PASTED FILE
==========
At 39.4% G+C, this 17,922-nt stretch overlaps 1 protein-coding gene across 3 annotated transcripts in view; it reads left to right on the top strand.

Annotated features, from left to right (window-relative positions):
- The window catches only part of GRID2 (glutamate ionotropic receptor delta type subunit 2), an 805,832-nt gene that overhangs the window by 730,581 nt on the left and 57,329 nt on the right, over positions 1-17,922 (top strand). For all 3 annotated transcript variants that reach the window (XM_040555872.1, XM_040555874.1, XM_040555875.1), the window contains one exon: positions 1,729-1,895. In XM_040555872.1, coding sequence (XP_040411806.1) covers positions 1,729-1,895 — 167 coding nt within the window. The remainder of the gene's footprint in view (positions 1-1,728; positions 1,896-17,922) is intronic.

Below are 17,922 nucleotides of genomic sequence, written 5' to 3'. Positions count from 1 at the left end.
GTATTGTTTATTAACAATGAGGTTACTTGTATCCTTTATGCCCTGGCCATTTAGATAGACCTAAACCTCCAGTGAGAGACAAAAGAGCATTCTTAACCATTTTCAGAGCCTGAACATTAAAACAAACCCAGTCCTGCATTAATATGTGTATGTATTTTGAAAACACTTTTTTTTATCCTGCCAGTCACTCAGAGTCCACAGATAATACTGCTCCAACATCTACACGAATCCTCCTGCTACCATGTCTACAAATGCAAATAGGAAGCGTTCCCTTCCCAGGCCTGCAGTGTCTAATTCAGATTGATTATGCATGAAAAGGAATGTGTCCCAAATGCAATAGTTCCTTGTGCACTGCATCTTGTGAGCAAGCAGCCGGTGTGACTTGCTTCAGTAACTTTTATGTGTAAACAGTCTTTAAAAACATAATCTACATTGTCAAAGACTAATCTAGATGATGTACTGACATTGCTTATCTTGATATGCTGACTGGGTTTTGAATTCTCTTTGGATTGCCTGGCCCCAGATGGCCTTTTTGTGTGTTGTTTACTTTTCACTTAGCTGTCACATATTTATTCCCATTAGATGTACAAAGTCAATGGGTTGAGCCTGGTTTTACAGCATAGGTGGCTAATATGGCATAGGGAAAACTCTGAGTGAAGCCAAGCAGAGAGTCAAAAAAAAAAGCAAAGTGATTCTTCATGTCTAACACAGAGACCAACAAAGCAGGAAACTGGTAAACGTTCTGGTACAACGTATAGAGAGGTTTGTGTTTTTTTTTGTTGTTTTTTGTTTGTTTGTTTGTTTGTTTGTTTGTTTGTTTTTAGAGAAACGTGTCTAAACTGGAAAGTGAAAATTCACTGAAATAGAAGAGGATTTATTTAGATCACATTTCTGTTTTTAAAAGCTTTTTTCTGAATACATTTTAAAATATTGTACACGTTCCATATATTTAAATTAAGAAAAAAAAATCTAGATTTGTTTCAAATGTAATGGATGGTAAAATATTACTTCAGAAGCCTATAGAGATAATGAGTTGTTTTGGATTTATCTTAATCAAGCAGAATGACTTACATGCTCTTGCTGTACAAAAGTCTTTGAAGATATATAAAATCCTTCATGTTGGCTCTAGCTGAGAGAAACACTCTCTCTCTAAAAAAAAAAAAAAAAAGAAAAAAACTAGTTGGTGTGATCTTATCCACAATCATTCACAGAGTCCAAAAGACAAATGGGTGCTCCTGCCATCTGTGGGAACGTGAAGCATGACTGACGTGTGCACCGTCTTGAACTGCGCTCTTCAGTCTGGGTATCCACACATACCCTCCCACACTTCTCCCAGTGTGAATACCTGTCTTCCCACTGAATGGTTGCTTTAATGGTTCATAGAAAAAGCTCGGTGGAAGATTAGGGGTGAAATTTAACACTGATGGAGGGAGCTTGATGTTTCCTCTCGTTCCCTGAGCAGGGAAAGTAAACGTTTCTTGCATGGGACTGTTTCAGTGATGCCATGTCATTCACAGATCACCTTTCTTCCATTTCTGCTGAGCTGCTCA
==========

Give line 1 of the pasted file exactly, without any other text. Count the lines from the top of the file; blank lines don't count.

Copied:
At 39.4% G+C, this 17,922-nt stretch overlaps 1 protein-coding gene across 3 annotated transcripts in view; it reads left to right on the top strand.